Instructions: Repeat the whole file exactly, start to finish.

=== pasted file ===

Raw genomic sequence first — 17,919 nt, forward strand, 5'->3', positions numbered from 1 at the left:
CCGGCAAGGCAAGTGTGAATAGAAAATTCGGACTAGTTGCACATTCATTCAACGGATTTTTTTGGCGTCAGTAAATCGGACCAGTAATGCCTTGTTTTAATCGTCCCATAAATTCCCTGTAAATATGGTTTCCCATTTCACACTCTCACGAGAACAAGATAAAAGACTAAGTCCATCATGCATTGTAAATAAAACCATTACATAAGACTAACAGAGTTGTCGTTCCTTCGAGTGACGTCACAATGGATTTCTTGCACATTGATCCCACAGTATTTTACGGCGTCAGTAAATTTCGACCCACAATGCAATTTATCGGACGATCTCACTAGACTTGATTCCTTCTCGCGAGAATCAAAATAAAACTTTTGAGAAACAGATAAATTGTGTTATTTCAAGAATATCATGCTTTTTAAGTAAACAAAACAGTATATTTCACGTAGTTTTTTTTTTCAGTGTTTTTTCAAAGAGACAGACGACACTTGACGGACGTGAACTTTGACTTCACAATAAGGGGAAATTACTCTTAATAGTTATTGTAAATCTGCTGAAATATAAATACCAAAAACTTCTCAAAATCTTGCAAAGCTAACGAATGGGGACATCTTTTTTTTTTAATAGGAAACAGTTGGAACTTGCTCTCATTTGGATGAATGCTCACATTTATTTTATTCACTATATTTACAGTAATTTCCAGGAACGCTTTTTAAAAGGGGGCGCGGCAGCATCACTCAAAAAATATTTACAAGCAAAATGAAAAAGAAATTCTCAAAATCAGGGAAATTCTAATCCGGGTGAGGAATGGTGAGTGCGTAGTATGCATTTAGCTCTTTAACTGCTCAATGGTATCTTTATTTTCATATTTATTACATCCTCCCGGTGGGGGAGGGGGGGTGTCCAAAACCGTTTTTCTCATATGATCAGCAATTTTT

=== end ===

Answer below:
Raw genomic sequence first — 17,919 nt, forward strand, 5'->3', positions numbered from 1 at the left:
CCGGCAAGGCAAGTGTGAATAGAAAATTCGGACTAGTTGCACATTCATTCAACGGATTTTTTTGGCGTCAGTAAATCGGACCAGTAATGCCTTGTTTTAATCGTCCCATAAATTCCCTGTAAATATGGTTTCCCATTTCACACTCTCACGAGAACAAGATAAAAGACTAAGTCCATCATGCATTGTAAATAAAACCATTACATAAGACTAACAGAGTTGTCGTTCCTTCGAGTGACGTCACAATGGATTTCTTGCACATTGATCCCACAGTATTTTACGGCGTCAGTAAATTTCGACCCACAATGCAATTTATCGGACGATCTCACTAGACTTGATTCCTTCTCGCGAGAATCAAAATAAAACTTTTGAGAAACAGATAAATTGTGTTATTTCAAGAATATCATGCTTTTTAAGTAAACAAAACAGTATATTTCACGTAGTTTTTTTTTTCAGTGTTTTTTCAAAGAGACAGACGACACTTGACGGACGTGAACTTTGACTTCACAATAAGGGGAAATTACTCTTAATAGTTATTGTAAATCTGCTGAAATATAAATACCAAAAACTTCTCAAAATCTTGCAAAGCTAACGAATGGGGACATCTTTTTTTTTTAATAGGAAACAGTTGGAACTTGCTCTCATTTGGATGAATGCTCACATTTATTTTATTCACTATATTTACAGTAATTTCCAGGAACGCTTTTTAAAAGGGGGCGCGGCAGCATCACTCAAAAAATATTTACAAGCAAAATGAAAAAGAAATTCTCAAAATCAGGGAAATTCTAATCCGGGTGAGGAATGGTGAGTGCGTAGTATGCATTTAGCTCTTTAACTGCTCAATGGTATCTTTATTTTCATATTTATTACATCCTCCCGGTGGGGGAGGGGGGGTGTCCAAAACCGTTTTTCTCATATGATCAGCAATTTTT